35. The Commission does not consider this to be a significant economic impact for small entities because it should not represent a significant percentage of the operating budget. Accordingly, the Commission certifies that this Proposed Rule will not have a significant economic impact on a substantial number of small entities. The Commission seeks comment on this certification.

VI. Comment Procedures

36. The Commission invites interested persons to submit comments on the matters and issues proposed in this notice to be adopted, including any related matters or alternative proposals that commenters may wish to discuss. Comments are due June 24, 2013. Comments must refer to Docket Nos. RM12-1-000 and RM13-9-000, and must include the commenter's name, the organization they represent, if applicable, and their address in their comments.

37. The Commission encourages comments to be filed electronically via the eFiling link on the Commission's Web site at http://www.ferc.gov. The Commission accepts most standard word processing formats. Documents created electronically using word processing software should be filed in native applications or print-to-PDF format and not in a scanned format. Commenters filing electronically do not need to make a paper filing.

38. Commenters that are not able to file comments electronically must send an original of their comments to: Federal Energy Regulatory Commission, Secretary of the Commission, 888 First Street NE., Washington DC, 20426.

39. All comments will be placed in the Commission's public files and may be viewed, printed, or downloaded remotely as described in the Document Start Printed Page 30810Availability section below. Commenters on this proposal are not required to serve copies of their comments on other commenters.

VII. Document Availability

40. In addition to publishing the full text of this document in the Federal Register, the Commission provides all interested persons an opportunity to view and/or print the contents of this document via the Internet through the Commission's Home Page (http://www.ferc.gov) and in the Commission's Public Reference Room during normal business hours (8:30 a.m. to 5:00 p.m. Eastern time) at 888 First Street NE., Room 2A, Washington, DC 20426.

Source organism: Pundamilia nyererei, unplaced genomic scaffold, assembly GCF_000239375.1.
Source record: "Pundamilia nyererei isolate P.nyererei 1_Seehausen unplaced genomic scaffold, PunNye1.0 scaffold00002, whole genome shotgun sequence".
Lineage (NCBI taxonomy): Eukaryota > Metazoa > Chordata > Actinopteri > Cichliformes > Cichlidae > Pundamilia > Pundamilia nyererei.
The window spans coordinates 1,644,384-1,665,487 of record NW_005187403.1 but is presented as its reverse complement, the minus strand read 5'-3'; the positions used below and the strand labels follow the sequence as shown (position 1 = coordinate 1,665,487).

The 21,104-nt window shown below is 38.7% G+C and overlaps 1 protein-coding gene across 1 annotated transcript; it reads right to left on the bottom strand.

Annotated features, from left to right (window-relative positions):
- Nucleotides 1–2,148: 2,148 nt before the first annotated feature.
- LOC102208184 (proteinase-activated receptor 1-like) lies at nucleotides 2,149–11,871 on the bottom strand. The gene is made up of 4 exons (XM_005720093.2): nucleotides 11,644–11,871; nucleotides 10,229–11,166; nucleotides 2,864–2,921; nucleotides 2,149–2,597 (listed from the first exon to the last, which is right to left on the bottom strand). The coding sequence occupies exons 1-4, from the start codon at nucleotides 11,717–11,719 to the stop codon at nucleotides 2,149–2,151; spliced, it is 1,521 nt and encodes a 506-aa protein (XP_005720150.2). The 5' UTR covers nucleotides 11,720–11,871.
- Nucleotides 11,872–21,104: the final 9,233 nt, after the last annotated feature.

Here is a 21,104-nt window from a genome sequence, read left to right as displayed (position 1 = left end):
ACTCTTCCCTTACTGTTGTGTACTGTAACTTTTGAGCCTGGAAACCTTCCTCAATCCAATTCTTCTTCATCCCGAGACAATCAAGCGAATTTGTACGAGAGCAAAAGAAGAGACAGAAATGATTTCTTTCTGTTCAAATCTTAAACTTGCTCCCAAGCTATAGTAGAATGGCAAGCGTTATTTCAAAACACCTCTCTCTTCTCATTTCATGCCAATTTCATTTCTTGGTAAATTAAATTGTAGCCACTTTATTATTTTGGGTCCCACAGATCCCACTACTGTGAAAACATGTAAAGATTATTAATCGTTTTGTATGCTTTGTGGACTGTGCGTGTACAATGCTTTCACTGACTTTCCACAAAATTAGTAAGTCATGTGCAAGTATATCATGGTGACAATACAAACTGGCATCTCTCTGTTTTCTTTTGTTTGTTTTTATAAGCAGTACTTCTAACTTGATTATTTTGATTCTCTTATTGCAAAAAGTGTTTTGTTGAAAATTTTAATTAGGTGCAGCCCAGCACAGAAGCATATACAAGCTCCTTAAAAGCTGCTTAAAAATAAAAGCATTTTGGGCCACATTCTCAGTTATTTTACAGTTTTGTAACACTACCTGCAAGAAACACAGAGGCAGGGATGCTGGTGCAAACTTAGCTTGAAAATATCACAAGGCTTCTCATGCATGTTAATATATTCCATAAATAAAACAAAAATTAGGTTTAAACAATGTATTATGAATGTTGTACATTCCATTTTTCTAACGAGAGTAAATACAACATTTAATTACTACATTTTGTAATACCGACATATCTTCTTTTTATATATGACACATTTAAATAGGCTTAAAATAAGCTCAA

41. From the Commission's Home Page on the Internet, this information is available on eLibrary. The full text of this document is available on eLibrary in PDF and Microsoft Word format for viewing, printing, and/or downloading. To access this document in eLibrary, type the docket number excluding the last three digits of this document in the docket number field.

42. User assistance is available for eLibrary and the Commission's Web site during normal business hours from the Commission's Online Support at (202) 502-6652 (toll free at 1-866-208-3676) or email at ferconlinesupport@ferc.gov, or the Public Reference Room at (202) 502-8371, TTY (202) 502-8659. Email the Public Reference Room at public.referenceroom@ferc.gov.

Start Signature

By direction of the Commission. Commissioner Norris is concurring with a separate statement attached.

Nathaniel J. Davis, Sr.,

Deputy Secretary.

End Signature

(Issued May 16, 2013)

Norris, Commissioner, concurring:

Ensuring the reliability of the electric grid is one of the essential jobs we have here at the Commission. There also must be a balance between protecting the reliability and security of the electric grid and recognizing the real world costs that consumers and local communities will have to bear with each reliability standard that NERC proposes and the Commission approves. That balance may be difficult to achieve, but I view it as part of our statutory responsibility to ensure that mandatory reliability standards are “just, reasonable, not unduly discriminatory or preferential, and in the public interest.” [37]

I agreed with the Commission's April 19, 2012 decision to remand NERC's proposed Transmission Planning Reliability Standard footnote `b' (now renamed footnote 12) because it was vague, potentially unenforceable, and lacked adequate safeguards to determine when planning to shed firm load would be permitted. However, I wrote separately because the order failed to recognize that this issue is both an economic and reliability issue, and therefore must balance those two concerns.